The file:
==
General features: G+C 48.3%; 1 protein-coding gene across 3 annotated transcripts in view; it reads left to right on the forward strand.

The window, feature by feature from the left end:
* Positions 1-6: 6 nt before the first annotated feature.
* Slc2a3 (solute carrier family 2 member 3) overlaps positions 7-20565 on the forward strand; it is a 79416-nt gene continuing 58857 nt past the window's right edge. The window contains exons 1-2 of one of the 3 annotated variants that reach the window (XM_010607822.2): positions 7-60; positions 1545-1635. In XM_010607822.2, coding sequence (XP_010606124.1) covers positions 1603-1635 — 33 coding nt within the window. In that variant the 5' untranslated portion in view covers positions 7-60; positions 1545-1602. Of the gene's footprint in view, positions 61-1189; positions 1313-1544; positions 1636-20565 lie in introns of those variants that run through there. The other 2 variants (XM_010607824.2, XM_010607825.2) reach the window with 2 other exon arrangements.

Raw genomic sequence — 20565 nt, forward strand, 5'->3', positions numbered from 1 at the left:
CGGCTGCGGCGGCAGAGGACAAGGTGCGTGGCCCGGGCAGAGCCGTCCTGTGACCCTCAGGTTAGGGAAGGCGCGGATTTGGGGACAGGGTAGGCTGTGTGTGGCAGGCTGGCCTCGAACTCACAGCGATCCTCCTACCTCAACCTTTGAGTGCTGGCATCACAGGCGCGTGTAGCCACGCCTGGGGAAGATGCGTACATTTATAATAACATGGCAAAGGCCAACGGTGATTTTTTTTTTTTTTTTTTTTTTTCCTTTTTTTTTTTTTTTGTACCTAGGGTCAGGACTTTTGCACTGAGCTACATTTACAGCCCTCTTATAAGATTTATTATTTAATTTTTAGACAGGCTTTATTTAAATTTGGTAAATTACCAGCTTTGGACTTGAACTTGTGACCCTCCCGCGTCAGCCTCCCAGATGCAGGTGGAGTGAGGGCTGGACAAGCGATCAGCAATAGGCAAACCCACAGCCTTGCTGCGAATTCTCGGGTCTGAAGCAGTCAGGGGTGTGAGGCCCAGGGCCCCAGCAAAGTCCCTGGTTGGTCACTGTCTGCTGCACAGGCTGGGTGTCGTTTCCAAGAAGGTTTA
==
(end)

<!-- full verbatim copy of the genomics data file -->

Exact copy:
General features: G+C 48.3%; 1 protein-coding gene across 3 annotated transcripts in view; it reads left to right on the forward strand.

The window, feature by feature from the left end:
* Positions 1-6: 6 nt before the first annotated feature.
* Slc2a3 (solute carrier family 2 member 3) overlaps positions 7-20565 on the forward strand; it is a 79416-nt gene continuing 58857 nt past the window's right edge. The window contains exons 1-2 of one of the 3 annotated variants that reach the window (XM_010607822.2): positions 7-60; positions 1545-1635. In XM_010607822.2, coding sequence (XP_010606124.1) covers positions 1603-1635 — 33 coding nt within the window. In that variant the 5' untranslated portion in view covers positions 7-60; positions 1545-1602. Of the gene's footprint in view, positions 61-1189; positions 1313-1544; positions 1636-20565 lie in introns of those variants that run through there. The other 2 variants (XM_010607824.2, XM_010607825.2) reach the window with 2 other exon arrangements.

Raw genomic sequence — 20565 nt, forward strand, 5'->3', positions numbered from 1 at the left:
CGGCTGCGGCGGCAGAGGACAAGGTGCGTGGCCCGGGCAGAGCCGTCCTGTGACCCTCAGGTTAGGGAAGGCGCGGATTTGGGGACAGGGTAGGCTGTGTGTGGCAGGCTGGCCTCGAACTCACAGCGATCCTCCTACCTCAACCTTTGAGTGCTGGCATCACAGGCGCGTGTAGCCACGCCTGGGGAAGATGCGTACATTTATAATAACATGGCAAAGGCCAACGGTGATTTTTTTTTTTTTTTTTTTTTTTCCTTTTTTTTTTTTTTTGTACCTAGGGTCAGGACTTTTGCACTGAGCTACATTTACAGCCCTCTTATAAGATTTATTATTTAATTTTTAGACAGGCTTTATTTAAATTTGGTAAATTACCAGCTTTGGACTTGAACTTGTGACCCTCCCGCGTCAGCCTCCCAGATGCAGGTGGAGTGAGGGCTGGACAAGCGATCAGCAATAGGCAAACCCACAGCCTTGCTGCGAATTCTCGGGTCTGAAGCAGTCAGGGGTGTGAGGCCCAGGGCCCCAGCAAAGTCCCTGGTTGGTCACTGTCTGCTGCACAGGCTGGGTGTCGTTTCCAAGAAGGTTTA